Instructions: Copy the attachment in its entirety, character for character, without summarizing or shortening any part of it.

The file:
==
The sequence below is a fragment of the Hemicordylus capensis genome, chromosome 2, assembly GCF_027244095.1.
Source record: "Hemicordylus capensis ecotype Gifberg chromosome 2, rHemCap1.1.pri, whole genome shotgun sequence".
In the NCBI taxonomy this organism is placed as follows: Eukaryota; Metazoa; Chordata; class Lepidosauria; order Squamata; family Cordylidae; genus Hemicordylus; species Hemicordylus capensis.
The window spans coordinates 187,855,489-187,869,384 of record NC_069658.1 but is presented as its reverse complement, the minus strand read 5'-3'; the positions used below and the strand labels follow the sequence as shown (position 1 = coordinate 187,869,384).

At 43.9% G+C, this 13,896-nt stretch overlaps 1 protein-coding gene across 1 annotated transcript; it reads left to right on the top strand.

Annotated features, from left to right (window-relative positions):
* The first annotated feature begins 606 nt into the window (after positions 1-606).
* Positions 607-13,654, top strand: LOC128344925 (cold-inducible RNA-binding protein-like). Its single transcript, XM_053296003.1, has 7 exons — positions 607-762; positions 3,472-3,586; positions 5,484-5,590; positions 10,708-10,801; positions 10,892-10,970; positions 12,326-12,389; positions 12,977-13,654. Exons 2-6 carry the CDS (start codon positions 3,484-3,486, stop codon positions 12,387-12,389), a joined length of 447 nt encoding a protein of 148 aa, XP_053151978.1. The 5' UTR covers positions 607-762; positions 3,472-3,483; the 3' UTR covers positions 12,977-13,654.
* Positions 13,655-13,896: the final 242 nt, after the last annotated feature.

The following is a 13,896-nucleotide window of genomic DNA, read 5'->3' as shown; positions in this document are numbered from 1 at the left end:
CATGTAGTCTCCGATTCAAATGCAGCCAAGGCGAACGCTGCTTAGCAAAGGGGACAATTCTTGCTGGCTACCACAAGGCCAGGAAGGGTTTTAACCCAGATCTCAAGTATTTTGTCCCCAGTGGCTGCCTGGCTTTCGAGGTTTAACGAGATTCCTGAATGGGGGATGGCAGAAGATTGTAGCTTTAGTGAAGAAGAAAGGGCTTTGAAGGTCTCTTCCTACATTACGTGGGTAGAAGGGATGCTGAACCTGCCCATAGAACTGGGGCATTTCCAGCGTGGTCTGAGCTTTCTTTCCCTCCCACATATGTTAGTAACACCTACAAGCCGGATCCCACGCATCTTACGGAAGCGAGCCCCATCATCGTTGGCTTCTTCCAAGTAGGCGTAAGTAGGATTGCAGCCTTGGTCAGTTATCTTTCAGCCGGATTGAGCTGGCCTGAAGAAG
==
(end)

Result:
The sequence below is a fragment of the Hemicordylus capensis genome, chromosome 2, assembly GCF_027244095.1.
Source record: "Hemicordylus capensis ecotype Gifberg chromosome 2, rHemCap1.1.pri, whole genome shotgun sequence".
In the NCBI taxonomy this organism is placed as follows: Eukaryota; Metazoa; Chordata; class Lepidosauria; order Squamata; family Cordylidae; genus Hemicordylus; species Hemicordylus capensis.
The window spans coordinates 187,855,489-187,869,384 of record NC_069658.1 but is presented as its reverse complement, the minus strand read 5'-3'; the positions used below and the strand labels follow the sequence as shown (position 1 = coordinate 187,869,384).

At 43.9% G+C, this 13,896-nt stretch overlaps 1 protein-coding gene across 1 annotated transcript; it reads left to right on the top strand.

Annotated features, from left to right (window-relative positions):
* The first annotated feature begins 606 nt into the window (after positions 1-606).
* Positions 607-13,654, top strand: LOC128344925 (cold-inducible RNA-binding protein-like). Its single transcript, XM_053296003.1, has 7 exons — positions 607-762; positions 3,472-3,586; positions 5,484-5,590; positions 10,708-10,801; positions 10,892-10,970; positions 12,326-12,389; positions 12,977-13,654. Exons 2-6 carry the CDS (start codon positions 3,484-3,486, stop codon positions 12,387-12,389), a joined length of 447 nt encoding a protein of 148 aa, XP_053151978.1. The 5' UTR covers positions 607-762; positions 3,472-3,483; the 3' UTR covers positions 12,977-13,654.
* Positions 13,655-13,896: the final 242 nt, after the last annotated feature.

The following is a 13,896-nucleotide window of genomic DNA, read 5'->3' as shown; positions in this document are numbered from 1 at the left end:
CATGTAGTCTCCGATTCAAATGCAGCCAAGGCGAACGCTGCTTAGCAAAGGGGACAATTCTTGCTGGCTACCACAAGGCCAGGAAGGGTTTTAACCCAGATCTCAAGTATTTTGTCCCCAGTGGCTGCCTGGCTTTCGAGGTTTAACGAGATTCCTGAATGGGGGATGGCAGAAGATTGTAGCTTTAGTGAAGAAGAAAGGGCTTTGAAGGTCTCTTCCTACATTACGTGGGTAGAAGGGATGCTGAACCTGCCCATAGAACTGGGGCATTTCCAGCGTGGTCTGAGCTTTCTTTCCCTCCCACATATGTTAGTAACACCTACAAGCCGGATCCCACGCATCTTACGGAAGCGAGCCCCATCATCGTTGGCTTCTTCCAAGTAGGCGTAAGTAGGATTGCAGCCTTGGTCAGTTATCTTTCAGCCGGATTGAGCTGGCCTGAAGAAG